Nota Cultural: usted/tú

and usted both mean "you," but are used in different situations.

: Is used informally, among friends and family members. It is also used among younger people, whether they know each other or not. You may use with a colleague who is your own age and/or rank. You should always use with children. there are, however, cultural differences between countries. For example, South Americans generally use a more formal speech than Spaniards.

Look at the following conversation between a sister and brother. They address each other as .

Jaime: ¿Ya estás lista para continuar?

Jaime: Are you ready to go yet?

María: En un minuto. ¿Tú quieres ir a casa ya?

María: In a minute. You want to go home now?

Jaime: Sí, estoy cansado.

Jaime: Yes, I'm tired.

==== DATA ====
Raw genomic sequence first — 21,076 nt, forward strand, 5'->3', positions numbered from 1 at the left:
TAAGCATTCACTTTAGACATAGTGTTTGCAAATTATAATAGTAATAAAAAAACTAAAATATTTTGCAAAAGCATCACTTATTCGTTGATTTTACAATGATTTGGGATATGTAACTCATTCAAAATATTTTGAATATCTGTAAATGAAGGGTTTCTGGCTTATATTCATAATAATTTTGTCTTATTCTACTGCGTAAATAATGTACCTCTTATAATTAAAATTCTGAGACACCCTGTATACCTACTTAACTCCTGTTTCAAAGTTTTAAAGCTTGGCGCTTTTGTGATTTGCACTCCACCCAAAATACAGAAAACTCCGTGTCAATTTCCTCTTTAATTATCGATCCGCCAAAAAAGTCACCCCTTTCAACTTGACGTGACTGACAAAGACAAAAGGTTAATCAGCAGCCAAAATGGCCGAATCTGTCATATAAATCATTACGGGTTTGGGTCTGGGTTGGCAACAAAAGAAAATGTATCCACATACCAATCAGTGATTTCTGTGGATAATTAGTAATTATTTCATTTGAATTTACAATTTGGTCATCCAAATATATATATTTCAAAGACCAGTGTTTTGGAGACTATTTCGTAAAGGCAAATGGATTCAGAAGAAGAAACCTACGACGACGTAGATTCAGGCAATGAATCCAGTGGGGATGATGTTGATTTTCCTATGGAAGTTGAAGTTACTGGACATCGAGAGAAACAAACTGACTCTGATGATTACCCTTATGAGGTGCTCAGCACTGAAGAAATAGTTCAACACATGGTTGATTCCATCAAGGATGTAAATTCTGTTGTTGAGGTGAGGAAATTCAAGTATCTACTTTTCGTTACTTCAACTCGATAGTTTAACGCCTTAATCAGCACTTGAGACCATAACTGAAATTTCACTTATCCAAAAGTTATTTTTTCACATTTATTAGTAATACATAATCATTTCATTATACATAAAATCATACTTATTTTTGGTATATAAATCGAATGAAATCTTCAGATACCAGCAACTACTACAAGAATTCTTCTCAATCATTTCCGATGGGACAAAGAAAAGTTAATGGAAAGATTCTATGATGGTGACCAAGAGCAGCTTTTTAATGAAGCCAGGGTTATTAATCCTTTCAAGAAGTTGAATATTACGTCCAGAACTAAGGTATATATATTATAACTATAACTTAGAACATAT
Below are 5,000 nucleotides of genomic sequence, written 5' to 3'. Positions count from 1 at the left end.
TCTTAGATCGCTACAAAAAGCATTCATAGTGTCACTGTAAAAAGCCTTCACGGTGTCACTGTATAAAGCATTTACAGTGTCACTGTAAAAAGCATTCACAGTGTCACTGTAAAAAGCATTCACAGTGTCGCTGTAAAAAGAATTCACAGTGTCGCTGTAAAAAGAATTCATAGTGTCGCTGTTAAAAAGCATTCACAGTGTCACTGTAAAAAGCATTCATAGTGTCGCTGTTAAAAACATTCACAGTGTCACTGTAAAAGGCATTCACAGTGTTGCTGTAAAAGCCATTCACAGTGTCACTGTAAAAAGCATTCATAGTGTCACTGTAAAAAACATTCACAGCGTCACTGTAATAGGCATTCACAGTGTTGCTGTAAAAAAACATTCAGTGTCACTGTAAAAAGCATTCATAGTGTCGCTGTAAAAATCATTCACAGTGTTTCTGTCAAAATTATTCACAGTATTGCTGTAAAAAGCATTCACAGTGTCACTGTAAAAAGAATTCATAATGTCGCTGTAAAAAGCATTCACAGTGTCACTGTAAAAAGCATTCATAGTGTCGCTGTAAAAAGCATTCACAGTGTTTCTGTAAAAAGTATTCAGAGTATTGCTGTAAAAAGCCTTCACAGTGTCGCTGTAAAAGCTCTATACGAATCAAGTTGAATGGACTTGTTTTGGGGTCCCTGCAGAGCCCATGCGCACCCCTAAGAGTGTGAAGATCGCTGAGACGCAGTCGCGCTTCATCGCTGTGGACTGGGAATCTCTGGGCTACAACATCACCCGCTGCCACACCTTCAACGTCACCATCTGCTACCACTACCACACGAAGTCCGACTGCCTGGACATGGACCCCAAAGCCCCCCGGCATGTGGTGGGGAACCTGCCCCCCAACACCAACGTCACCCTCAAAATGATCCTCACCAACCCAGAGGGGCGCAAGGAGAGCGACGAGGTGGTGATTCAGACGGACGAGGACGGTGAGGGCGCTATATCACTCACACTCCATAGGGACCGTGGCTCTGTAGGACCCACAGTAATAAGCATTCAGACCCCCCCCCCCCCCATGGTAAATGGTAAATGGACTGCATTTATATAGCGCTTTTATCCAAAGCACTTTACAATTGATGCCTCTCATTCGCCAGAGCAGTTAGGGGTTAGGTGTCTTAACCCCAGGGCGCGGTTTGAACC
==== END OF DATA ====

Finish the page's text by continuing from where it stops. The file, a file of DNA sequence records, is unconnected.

Usted: Is used in formal situations. It is used as a sign of respect for an older person, or in most professional settings. In the case of older people, they may follow your lead, or they may use . In a professional situation, usted should be reciprocal.

Look at the following conversation. Notice that when the colleagues are speaking together, they use , but when Victor calls their boss, he uses usted as a sign of respect.

Ramón: Tú debes llamar a la jefa para pregunarle cuándo necesita los papeles.

Ramón: You should call the boss and ask her when she needs the papers.

Victor: Buenos días, Sra. Menéndez. ¿Cómo está usted? ...Estoy aquí con Ramón y Sandra, y queremos saber cuándo usted necesita los papeles...Gracias...Sí...Buenas tardes.

Victor: Good morning, Mrs. Menédez. How are you? ...I'm here with Ramón and Sandra, and we would like to know when you need the papers...Thank-you...Yes...Have a good afternoon.


*** In a real-life situation if you are not sure which to use, the best thing to do is to wait for the other person to take the lead.

 

 

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